Friday, November 23, 2012

Herps of the Tucker Valley Bioblitz


The first BioBlitz in Trinidad and Tobago was held in Tucker Valley in Chaguaramas on November 17 & 18. The idea behind a BioBlitz is to identify as many species as possible in a chosen area within 24 hours, provided science with some information and raise awareness of biodiversity within the general public. Tucker Valley includes a variety of forest types and has an adjacent marine environment that includes a coral reef and sea grass beds. Tucker Valley was chosen as the site for the country's first-ever BioBlitz because of its wide range of habitats, including four different types of forest, freshwater rivers and streams; seagrass beds at the southern end in Williams Bay; and coral reef at the northern end in Macqueripe Bay.
The event was well attended by the general public and media.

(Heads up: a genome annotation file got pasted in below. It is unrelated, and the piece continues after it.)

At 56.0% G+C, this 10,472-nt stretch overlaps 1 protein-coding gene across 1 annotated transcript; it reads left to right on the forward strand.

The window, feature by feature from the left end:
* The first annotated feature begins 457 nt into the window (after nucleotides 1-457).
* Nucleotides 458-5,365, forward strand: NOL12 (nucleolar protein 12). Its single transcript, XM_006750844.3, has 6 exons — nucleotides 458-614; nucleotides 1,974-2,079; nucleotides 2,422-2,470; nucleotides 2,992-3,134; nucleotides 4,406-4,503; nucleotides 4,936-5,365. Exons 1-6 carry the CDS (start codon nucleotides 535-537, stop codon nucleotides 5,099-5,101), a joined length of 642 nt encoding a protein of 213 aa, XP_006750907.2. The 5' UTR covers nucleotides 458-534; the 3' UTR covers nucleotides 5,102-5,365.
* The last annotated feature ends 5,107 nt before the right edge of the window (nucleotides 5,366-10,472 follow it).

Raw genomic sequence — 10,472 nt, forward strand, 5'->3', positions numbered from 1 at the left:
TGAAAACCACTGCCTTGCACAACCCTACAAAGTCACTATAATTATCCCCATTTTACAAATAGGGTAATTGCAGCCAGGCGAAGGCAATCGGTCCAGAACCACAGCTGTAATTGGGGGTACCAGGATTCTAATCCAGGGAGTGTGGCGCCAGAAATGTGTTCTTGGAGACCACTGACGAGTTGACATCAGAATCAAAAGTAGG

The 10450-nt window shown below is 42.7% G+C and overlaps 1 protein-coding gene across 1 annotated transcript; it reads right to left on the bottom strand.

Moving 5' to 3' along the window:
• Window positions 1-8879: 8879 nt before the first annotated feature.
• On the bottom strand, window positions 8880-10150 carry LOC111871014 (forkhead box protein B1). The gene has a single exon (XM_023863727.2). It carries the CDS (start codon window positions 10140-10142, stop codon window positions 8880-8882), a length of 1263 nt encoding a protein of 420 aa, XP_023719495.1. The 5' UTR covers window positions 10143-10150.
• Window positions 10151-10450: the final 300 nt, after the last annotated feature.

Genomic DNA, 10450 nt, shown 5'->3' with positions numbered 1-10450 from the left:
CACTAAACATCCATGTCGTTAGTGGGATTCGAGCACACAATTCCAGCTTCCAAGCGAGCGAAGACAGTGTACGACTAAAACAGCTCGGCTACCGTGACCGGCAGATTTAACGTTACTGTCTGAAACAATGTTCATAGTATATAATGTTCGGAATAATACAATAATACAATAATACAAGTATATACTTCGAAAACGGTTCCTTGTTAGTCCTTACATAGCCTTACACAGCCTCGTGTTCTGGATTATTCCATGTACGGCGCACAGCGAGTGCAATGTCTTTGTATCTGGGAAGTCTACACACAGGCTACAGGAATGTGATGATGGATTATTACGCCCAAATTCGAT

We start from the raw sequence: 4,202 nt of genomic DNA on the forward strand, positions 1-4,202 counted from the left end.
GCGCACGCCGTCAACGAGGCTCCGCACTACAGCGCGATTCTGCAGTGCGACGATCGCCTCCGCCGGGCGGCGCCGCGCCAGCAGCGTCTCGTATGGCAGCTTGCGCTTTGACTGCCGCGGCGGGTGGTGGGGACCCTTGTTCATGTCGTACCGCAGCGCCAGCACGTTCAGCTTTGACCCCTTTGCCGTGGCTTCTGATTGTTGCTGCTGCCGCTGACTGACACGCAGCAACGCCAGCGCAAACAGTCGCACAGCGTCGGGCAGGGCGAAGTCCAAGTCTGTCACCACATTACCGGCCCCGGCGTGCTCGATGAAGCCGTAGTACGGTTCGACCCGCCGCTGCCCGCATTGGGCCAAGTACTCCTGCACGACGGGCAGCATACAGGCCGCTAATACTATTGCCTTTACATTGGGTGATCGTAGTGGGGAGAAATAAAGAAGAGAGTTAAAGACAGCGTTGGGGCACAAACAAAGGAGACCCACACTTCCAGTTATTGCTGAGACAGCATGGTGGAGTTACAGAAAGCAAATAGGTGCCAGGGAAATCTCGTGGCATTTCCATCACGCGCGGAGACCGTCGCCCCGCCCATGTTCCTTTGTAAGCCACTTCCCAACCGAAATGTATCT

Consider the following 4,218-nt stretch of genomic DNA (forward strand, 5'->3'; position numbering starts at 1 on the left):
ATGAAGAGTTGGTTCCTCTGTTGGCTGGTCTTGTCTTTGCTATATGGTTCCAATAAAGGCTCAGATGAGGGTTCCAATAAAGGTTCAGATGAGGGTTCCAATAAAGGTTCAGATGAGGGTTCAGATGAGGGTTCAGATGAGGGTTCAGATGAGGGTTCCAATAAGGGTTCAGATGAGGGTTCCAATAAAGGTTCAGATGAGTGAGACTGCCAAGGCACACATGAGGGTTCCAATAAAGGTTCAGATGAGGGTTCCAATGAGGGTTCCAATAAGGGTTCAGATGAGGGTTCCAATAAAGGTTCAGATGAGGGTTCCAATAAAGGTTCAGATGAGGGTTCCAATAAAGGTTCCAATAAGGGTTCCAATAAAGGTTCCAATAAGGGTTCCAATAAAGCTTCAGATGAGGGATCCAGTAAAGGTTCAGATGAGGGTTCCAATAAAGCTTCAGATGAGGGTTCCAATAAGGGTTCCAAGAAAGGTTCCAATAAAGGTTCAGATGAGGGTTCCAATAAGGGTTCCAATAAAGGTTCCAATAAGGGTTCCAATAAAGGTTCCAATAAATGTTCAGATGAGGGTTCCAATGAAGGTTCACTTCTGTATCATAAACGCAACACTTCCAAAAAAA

Mike Rutherford at work.
Probably the second most likely frog species to be found
 the tungara frog, Engystomops pustulosus.

The least likely snake to be found, Lachesis muta.
Forty-one species of herps (frogs, turtles, lizards, and snakes) had been previously reported from the valley, so how many could be found in 24 hours? My unofficial count was 25 species  (10 frogs, 1 turtle, 1 crocodilian, 8 lizards, and 5 snakes) or about 61% of the known fauna. Perhaps the biggest surprise was a 2 meter bushmaster found DOR by the birding group. Lachesis muta had not been previously reported from the valley.

No comments:

Post a Comment